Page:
I've been impressed with the way the Glicko rating system works. In particular:

  • more games played recently cause your rating to stabilize
  • fewer games played recently cause your rating to fluctuate until you get several recent games under your belt

USCF modified their system to be similar a few years back (where there is a sliding scale to amplify or dampen the rating change for a given match), and now that Glickman (the inventor of Glicko) is on the rating board for the USCF, I imagine they'll eventually adopt an even more flexible system, like his own.

Is there a reason (other than being resistant to change, or that they just haven't gotten around to it yet) that FIDE doesn't adopt a more accurate rating system?

  • glicko involves rating deviation...is this perhaps more relevant for online people with no particular schedule rather than for actual chess professionals who are expected to play on a more consistent basis? – BCLC Feb 27 at 16:08

It is not proven that Glicko is more accurate. Glicko just solves the problem a different way, with a different emphasis. Consider that all these systems abstract a human mind to a 4 digit number.

There's a lot of politics in ratings; it's a touchy subject. If FIDE were to adopt it, they'd produce a new top-100 list, and a lot of GMs would likely be upset.

The ELO system is very easy to understand; transparency is important. More complex systems have immediate disadvantages.

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    +1, although I disagree with the first paragraph, the rest of it is true enough. 1) Glicko is proven to be more accurate on average (measured in terms of how often it is able to predict who will win a given match). 2) About abstracting a human mind to a number, this isn't really the case. It is a measure of skill, such that you can calculate probabilities (for win/draw/lose) when comparing skill levels. It's all backed by math and statistics. In Glicko-2 there's even a new factor for volatility, for those players who play inconsistently (allowing their ratings to fluctuate more). – Eve Freeman May 13 '12 at 1:20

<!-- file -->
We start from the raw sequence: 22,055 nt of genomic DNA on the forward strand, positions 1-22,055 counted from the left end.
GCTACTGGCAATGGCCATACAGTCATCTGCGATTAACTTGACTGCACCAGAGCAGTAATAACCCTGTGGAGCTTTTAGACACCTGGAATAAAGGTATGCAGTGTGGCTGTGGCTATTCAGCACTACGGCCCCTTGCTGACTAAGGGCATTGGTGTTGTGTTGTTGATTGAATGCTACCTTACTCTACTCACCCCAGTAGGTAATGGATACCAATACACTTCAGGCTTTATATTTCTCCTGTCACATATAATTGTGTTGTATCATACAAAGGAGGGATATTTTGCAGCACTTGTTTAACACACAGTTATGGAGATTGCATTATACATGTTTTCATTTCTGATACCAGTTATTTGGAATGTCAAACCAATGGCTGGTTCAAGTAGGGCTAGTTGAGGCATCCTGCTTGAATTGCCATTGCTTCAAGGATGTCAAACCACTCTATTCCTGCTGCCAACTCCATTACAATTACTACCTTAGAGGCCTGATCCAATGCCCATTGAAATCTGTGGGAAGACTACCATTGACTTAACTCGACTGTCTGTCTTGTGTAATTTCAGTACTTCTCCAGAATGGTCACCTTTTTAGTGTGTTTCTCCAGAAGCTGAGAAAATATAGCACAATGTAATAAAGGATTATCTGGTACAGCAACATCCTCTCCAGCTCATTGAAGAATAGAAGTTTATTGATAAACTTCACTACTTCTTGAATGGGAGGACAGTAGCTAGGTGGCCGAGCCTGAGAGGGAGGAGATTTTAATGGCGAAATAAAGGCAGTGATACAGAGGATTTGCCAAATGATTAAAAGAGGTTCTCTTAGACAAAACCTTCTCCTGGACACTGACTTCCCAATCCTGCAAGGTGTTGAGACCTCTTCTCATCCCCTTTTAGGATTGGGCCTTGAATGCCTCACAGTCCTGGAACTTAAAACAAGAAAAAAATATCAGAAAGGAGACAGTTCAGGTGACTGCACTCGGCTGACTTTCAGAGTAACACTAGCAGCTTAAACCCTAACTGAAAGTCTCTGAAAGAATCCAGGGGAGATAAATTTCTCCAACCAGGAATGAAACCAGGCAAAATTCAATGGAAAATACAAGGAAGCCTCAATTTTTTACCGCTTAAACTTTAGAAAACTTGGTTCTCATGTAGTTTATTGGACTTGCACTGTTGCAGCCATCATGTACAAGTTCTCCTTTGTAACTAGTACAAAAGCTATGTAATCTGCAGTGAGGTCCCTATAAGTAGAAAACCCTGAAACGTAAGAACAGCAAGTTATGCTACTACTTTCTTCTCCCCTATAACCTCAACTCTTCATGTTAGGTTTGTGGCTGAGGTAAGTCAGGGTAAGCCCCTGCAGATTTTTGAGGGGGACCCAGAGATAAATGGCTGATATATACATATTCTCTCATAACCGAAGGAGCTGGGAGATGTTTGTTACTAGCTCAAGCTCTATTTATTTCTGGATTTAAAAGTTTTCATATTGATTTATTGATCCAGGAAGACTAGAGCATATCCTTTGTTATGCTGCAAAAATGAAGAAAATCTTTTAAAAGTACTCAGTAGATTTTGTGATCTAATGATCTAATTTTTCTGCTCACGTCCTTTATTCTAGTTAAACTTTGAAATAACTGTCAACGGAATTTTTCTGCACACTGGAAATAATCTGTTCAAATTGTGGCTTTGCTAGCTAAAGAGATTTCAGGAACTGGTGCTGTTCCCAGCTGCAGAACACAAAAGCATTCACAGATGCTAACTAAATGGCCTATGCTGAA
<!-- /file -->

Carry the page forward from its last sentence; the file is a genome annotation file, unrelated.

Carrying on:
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    Interesting. However, I'd affirm that 'better on average' isn't necessarily 'better'. What if the times when it isn't more accurate causes actual harm? I'll go read up on it, however. – Tony Ennis May 13 '12 at 17:17
  • This is informative. chess.com/article/view/chess-ratings---how-they-work – Tony Ennis May 13 '12 at 17:38